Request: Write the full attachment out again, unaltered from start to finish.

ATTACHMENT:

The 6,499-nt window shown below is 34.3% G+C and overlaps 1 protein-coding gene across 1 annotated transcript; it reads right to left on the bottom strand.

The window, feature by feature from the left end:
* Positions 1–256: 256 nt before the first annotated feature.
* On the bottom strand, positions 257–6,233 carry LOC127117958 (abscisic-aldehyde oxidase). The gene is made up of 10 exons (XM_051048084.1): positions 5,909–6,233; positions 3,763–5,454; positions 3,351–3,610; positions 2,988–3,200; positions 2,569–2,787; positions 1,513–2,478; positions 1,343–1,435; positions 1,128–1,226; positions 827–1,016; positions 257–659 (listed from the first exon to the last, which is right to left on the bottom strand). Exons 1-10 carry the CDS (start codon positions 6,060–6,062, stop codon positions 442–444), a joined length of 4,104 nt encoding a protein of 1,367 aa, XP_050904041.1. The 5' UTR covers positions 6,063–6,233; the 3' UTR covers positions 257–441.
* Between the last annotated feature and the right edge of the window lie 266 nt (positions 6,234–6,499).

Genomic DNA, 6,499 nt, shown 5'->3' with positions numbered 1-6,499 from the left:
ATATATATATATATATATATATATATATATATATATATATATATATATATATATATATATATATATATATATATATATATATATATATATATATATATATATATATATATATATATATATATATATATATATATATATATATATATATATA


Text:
The 6,499-nt window shown below is 34.3% G+C and overlaps 1 protein-coding gene across 1 annotated transcript; it reads right to left on the bottom strand.

The window, feature by feature from the left end:
* Positions 1–256: 256 nt before the first annotated feature.
* On the bottom strand, positions 257–6,233 carry LOC127117958 (abscisic-aldehyde oxidase). The gene is made up of 10 exons (XM_051048084.1): positions 5,909–6,233; positions 3,763–5,454; positions 3,351–3,610; positions 2,988–3,200; positions 2,569–2,787; positions 1,513–2,478; positions 1,343–1,435; positions 1,128–1,226; positions 827–1,016; positions 257–659 (listed from the first exon to the last, which is right to left on the bottom strand). Exons 1-10 carry the CDS (start codon positions 6,060–6,062, stop codon positions 442–444), a joined length of 4,104 nt encoding a protein of 1,367 aa, XP_050904041.1. The 5' UTR covers positions 6,063–6,233; the 3' UTR covers positions 257–441.
* Between the last annotated feature and the right edge of the window lie 266 nt (positions 6,234–6,499).

Genomic DNA, 6,499 nt, shown 5'->3' with positions numbered 1-6,499 from the left:
ATATATATATATATATATATATATATATATATATATATATATATATATATATATATATATATATATATATATATATATATATATATATATATATATATATATATATATATATATATATATATATATATATATATATATATATATATATATA